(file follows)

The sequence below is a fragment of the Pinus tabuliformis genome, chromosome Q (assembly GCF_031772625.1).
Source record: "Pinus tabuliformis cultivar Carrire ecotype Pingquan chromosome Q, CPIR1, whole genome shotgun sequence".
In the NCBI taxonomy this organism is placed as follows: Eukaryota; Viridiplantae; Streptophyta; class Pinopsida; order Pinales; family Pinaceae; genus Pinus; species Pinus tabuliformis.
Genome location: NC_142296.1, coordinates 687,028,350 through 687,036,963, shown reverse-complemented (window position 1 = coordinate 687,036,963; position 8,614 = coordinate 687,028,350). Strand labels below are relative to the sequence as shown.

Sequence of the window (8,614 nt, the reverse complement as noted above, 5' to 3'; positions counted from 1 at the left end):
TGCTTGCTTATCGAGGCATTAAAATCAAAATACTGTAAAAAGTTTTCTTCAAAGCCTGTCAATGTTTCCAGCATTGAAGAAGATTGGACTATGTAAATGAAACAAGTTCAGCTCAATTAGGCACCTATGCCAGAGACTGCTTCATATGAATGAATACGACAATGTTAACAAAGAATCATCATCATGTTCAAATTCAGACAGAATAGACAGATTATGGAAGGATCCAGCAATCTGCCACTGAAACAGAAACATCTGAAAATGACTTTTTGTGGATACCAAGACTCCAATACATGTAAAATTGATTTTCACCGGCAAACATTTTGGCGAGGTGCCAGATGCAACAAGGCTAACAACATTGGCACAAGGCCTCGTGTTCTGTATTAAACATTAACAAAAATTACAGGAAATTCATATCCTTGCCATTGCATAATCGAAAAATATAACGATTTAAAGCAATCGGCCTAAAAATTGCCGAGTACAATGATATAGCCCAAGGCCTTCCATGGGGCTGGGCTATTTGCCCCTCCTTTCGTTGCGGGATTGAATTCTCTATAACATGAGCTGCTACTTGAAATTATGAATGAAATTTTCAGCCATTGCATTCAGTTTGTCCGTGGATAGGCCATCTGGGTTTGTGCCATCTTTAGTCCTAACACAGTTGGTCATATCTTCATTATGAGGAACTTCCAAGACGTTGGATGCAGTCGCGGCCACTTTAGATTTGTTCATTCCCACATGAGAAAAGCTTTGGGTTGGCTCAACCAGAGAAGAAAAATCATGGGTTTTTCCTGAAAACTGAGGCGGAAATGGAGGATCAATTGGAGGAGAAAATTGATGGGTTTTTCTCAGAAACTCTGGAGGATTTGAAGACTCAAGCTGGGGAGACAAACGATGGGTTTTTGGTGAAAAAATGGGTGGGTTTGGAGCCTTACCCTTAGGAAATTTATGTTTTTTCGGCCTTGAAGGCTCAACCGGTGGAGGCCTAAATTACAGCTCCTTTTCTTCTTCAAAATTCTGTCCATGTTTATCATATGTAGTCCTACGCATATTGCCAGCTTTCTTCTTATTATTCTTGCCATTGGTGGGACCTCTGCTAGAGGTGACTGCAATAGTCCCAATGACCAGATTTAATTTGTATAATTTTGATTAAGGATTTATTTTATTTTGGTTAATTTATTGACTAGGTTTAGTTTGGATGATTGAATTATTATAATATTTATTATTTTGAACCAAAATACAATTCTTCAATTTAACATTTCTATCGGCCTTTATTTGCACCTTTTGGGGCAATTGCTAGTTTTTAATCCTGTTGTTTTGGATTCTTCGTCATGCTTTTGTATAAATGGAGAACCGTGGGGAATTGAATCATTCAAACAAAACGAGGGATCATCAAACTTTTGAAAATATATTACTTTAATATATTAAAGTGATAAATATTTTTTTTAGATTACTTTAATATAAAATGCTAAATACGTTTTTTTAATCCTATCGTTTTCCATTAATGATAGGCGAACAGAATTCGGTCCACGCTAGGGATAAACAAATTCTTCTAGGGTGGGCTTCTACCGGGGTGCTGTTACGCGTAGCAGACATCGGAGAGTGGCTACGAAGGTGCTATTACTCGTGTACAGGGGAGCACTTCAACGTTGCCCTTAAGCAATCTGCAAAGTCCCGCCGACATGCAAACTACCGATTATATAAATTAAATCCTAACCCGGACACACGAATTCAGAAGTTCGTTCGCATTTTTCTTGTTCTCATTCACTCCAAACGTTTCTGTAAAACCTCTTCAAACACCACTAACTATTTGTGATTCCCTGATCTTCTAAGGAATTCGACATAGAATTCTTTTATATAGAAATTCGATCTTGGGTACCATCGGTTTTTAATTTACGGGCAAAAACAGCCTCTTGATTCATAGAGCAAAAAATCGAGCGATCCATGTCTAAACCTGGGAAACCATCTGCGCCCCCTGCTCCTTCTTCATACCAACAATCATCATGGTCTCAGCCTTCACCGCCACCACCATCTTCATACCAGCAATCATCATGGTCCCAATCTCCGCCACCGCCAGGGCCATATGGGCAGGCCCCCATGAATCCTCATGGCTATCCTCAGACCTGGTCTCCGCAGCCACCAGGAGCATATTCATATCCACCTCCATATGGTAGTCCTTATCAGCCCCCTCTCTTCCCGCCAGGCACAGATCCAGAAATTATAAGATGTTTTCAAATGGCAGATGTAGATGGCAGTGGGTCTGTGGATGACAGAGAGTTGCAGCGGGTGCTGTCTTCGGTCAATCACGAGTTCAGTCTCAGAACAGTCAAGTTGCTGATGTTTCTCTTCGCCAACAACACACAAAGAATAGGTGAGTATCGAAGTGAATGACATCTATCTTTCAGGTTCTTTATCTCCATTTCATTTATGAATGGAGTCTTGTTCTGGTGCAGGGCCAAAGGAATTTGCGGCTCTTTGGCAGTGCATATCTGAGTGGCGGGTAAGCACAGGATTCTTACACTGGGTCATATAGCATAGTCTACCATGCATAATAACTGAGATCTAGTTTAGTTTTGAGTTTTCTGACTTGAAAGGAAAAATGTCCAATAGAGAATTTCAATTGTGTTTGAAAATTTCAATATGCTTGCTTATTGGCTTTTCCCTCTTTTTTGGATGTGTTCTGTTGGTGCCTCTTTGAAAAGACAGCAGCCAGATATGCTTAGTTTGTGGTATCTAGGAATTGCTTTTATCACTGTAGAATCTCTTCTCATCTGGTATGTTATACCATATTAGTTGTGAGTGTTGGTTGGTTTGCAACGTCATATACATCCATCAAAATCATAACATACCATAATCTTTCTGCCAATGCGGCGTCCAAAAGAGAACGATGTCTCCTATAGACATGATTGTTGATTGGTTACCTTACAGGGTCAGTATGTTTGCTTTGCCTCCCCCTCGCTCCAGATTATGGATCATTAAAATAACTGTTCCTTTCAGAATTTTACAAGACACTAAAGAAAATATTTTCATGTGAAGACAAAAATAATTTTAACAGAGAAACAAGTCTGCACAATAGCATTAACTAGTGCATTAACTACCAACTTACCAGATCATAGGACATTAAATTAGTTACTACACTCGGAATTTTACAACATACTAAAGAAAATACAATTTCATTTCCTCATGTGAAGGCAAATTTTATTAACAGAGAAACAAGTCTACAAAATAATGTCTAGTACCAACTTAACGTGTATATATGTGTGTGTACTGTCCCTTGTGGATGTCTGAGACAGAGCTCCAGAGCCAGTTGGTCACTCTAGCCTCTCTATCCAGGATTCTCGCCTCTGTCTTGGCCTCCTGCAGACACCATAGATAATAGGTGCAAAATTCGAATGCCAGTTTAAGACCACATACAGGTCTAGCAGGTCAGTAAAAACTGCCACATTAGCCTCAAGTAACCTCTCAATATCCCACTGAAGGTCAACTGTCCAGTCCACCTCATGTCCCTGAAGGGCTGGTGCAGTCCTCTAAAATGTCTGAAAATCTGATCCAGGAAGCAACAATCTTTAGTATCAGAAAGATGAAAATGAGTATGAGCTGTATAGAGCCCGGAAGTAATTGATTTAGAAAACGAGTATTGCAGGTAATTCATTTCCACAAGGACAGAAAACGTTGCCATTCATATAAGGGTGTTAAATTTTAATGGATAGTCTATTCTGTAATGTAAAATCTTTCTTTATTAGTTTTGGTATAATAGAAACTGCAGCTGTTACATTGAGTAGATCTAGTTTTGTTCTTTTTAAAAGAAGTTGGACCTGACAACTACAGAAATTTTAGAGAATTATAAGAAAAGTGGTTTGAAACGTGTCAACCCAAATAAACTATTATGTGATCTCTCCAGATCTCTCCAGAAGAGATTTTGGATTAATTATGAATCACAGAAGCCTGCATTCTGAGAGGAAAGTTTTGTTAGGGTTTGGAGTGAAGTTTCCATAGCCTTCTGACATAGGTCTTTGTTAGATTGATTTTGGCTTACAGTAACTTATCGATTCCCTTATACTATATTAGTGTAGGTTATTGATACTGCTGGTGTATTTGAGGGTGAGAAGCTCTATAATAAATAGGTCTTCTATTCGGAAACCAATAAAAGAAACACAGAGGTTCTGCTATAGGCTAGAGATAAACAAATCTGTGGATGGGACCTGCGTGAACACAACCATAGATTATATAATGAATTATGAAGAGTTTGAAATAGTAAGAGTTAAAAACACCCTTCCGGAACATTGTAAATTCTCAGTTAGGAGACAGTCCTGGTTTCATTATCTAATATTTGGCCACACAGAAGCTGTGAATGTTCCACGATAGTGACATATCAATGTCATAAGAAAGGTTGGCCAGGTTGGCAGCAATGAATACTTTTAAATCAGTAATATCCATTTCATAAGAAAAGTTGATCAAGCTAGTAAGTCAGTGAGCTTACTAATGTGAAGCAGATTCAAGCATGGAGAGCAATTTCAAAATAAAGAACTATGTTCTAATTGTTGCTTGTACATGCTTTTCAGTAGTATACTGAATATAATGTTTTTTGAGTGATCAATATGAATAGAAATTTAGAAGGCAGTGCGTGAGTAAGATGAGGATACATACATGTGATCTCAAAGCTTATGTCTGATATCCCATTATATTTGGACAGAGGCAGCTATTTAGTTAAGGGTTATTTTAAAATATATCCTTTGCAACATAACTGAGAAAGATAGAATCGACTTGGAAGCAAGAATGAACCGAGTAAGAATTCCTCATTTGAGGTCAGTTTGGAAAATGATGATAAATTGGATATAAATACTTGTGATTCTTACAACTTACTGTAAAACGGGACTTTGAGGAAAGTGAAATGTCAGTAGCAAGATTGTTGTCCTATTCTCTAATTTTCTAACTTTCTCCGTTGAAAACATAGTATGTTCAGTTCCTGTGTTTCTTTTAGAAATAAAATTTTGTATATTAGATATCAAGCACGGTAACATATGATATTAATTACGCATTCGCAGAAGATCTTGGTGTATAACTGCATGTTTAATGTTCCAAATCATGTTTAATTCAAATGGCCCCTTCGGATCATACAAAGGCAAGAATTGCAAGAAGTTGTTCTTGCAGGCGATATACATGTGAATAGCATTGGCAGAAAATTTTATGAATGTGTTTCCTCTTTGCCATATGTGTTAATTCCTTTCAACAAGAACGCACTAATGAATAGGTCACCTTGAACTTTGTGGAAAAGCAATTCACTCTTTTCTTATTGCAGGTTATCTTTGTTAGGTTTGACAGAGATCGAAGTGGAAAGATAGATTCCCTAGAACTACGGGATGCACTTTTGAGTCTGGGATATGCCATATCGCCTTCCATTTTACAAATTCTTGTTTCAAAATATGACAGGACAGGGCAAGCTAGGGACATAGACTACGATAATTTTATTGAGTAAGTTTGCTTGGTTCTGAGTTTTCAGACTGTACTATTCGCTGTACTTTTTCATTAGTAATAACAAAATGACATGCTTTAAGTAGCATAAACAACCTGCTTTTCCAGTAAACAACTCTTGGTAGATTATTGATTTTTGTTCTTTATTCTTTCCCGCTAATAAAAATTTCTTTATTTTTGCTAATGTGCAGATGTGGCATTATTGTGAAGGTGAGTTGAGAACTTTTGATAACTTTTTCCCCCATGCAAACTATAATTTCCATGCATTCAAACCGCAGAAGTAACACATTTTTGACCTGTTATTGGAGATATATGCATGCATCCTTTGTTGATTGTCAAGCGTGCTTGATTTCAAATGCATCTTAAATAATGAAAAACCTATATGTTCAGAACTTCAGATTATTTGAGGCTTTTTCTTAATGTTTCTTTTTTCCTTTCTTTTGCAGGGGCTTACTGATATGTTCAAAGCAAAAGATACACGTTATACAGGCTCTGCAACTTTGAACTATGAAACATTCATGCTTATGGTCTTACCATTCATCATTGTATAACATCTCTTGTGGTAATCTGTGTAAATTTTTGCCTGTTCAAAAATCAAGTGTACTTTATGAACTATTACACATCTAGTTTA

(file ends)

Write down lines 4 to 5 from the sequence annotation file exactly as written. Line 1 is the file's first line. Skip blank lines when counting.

Genome location: NC_142296.1, coordinates 687,028,350 through 687,036,963, shown reverse-complemented (window position 1 = coordinate 687,036,963; position 8,614 = coordinate 687,028,350). Strand labels below are relative to the sequence as shown.

Sequence of the window (8,614 nt, the reverse complement as noted above, 5' to 3'; positions counted from 1 at the left end):